When My Name was Keoko is a wonderful telling of a child's perspective on this world in this time period. If you enjoy historical fiction, or just want to learn more about life in Korea during the Japanese occupation, I would recommend this book. It is juvenile fiction so it's going to be a little easier of a read and not go into all the gory details or great depth, so if you want more facts and details, be prepared to not find them here. The innocence of the narrators and the gradual dawning of understanding is fascinating, however, and still well worth a read.
What "Korean" books have you read? I'm always up for suggestions as it can be rather difficult to find them. It's not a genre often found in the ol' card catalog. (Yes, I am dating myself here - most of you probably don't even know what a card catalog is. My daughter gave me a funny look today when we were at the library and I was telling her that the long line of numbers on a non-fiction book she was looking for was the "call number". Oh Dewey Decimal System - you have certainly met your demise. I don't know whether to wax nostalgic or cheer because it was always kind of confusing and annoying as all get out to memorize back in school). Someday I'd love to read one that doesn't take place during WWII era. Not that I have a problem with that, I just want some variety, but so far, the ones that I have found all deal with either WWII/Japanese occupation or the Korean War. Korea has a very long and interesting history - certainly there are more books out there that deal with different themes and time periods and I am determined to find them.
The Calligrapher's Daughter by Eugenia Kim. Like When My Name Was Keoko, it also deals with the time period of the Japanese occupation of Korea, only this one occurs in the earlier years of the occupation as opposed to the later years. I just barely started it, so I don't have much to say on it yet, but once I finish it I'll share with you my thoughts.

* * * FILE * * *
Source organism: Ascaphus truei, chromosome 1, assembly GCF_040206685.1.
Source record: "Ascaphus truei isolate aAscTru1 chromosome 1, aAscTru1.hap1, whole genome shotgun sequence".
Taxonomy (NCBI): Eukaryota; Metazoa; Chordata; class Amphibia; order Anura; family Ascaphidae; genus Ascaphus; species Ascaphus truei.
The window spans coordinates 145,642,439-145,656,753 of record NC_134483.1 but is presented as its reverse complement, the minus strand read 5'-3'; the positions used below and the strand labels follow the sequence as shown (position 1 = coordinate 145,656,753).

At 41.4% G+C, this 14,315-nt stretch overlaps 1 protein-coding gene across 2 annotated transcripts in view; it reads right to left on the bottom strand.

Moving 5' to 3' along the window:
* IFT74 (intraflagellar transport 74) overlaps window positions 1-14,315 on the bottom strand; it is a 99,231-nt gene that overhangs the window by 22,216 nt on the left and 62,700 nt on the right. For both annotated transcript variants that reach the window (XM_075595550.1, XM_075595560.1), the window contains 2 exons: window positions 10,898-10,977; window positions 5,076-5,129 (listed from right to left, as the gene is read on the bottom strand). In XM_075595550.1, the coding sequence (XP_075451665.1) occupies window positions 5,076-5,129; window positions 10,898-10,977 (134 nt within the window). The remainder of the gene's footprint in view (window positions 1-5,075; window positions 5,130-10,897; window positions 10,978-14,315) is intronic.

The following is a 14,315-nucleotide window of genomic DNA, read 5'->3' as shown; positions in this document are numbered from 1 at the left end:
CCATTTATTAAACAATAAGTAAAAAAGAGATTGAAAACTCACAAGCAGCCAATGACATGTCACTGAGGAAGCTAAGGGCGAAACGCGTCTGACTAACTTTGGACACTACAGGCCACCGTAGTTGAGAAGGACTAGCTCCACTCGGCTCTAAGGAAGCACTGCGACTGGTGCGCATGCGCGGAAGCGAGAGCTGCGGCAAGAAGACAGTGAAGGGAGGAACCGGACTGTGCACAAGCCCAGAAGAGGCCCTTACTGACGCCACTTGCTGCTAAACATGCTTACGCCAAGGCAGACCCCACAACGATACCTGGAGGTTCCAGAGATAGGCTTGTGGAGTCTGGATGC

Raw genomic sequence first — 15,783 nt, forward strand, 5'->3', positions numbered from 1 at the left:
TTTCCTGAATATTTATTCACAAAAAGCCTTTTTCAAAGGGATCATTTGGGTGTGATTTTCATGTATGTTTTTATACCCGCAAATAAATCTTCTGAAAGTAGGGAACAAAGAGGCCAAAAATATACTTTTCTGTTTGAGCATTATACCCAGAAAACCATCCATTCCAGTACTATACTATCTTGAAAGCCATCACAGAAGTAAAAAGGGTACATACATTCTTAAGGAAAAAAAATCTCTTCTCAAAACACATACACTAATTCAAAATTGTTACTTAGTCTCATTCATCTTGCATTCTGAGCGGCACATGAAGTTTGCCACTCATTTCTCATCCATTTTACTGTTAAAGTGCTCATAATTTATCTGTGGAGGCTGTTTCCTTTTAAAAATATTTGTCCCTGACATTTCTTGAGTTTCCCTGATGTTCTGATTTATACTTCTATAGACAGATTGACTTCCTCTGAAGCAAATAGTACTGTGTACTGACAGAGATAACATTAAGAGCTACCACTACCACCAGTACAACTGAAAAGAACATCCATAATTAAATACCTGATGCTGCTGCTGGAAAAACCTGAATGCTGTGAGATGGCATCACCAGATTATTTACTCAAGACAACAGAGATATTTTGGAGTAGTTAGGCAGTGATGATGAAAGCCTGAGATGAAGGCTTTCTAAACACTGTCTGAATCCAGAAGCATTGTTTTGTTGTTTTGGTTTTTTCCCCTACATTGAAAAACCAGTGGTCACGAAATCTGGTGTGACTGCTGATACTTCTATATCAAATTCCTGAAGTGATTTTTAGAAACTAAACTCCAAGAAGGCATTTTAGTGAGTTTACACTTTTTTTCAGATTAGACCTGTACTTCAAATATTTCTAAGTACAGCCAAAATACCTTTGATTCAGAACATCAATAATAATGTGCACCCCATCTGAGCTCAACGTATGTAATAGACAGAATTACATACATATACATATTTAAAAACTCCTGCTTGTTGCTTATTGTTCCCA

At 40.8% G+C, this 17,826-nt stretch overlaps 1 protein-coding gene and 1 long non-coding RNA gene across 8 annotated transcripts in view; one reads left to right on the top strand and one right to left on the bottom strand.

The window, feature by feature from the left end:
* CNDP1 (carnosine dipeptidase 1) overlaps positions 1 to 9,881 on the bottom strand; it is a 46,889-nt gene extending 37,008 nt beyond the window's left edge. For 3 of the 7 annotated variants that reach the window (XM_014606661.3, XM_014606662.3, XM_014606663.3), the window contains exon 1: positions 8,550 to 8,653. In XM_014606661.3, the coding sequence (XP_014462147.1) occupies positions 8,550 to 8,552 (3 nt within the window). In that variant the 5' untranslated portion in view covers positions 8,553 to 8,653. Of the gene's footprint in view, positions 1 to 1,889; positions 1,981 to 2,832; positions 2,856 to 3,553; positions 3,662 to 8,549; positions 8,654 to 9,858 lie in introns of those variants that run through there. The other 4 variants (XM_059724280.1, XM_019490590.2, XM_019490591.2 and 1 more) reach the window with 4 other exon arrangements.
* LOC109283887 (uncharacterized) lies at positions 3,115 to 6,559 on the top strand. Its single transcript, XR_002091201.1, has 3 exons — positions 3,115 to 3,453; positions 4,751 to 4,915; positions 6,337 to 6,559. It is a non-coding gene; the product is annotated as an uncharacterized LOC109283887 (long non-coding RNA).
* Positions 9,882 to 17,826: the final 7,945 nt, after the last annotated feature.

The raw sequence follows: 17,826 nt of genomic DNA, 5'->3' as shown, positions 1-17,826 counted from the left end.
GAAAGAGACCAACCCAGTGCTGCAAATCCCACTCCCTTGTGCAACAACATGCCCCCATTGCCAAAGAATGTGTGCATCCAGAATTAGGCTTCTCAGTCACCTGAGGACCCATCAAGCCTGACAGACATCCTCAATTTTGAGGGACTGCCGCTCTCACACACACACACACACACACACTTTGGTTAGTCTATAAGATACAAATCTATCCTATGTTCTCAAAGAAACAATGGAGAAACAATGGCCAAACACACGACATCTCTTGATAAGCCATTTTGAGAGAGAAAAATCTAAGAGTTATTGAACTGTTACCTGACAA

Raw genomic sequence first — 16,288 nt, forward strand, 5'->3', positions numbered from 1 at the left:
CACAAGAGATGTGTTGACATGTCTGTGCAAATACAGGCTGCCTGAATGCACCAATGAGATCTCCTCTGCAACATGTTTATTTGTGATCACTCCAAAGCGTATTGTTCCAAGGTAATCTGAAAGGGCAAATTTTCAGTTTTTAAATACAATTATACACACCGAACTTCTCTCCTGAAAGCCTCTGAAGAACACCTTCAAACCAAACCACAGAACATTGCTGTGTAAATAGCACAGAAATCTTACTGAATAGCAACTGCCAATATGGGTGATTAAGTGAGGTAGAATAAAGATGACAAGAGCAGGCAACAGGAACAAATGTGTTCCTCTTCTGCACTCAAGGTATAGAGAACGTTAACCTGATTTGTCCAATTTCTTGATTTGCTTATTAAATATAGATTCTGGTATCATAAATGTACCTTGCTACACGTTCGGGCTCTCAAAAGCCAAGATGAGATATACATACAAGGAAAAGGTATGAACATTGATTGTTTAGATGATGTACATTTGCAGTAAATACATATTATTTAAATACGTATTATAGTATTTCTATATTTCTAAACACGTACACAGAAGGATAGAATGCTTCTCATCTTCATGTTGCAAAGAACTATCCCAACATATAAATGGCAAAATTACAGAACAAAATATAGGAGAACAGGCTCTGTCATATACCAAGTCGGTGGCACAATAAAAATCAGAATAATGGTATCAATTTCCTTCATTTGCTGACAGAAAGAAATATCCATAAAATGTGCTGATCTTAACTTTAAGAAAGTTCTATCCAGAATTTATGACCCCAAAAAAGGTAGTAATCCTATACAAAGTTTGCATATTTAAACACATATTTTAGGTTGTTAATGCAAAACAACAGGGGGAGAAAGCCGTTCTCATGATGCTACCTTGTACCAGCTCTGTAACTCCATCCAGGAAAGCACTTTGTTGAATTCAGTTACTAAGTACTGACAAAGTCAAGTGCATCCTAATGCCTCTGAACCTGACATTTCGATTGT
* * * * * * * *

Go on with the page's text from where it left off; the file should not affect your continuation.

Here is the synopsis that is available on Goodreads.com.
A sweeping debut novel, inspired by the life of the author’s mother, about a young woman who dares to fight for a brighter future in occupied Korea. In early-twentieth-century Korea, Najin Han, the privileged daughter of a calligrapher, longs to choose her own destiny. Smart and headstrong, she is encouraged by her mother—but her stern father is determined to maintain tradition, especially as the Japanese steadily gain control of his beloved country. When he seeks to marry Najin into an aristocratic family, her mother defies generations of obedient wives and instead sends her to serve in the king’s court as a companion to a young princess. But the king is soon assassinated, and the centuries-old dynastic culture comes to its end.In the shadow of the dying monarchy, Najin begins a journey through increasing oppression that will forever change her world. As she desperately seeks to continue her education, will the unexpected love she finds along the way be enough to sustain her through the violence and subjugation her country continues to face? Spanning thirty years, The Calligrapher’s Daughter is a richly drawn novel in the tradition of Lisa See and Amy Tan about a country torn between ancient customs and modern possibilities, a family ultimately united by love, and a woman who never gives up her search for freedom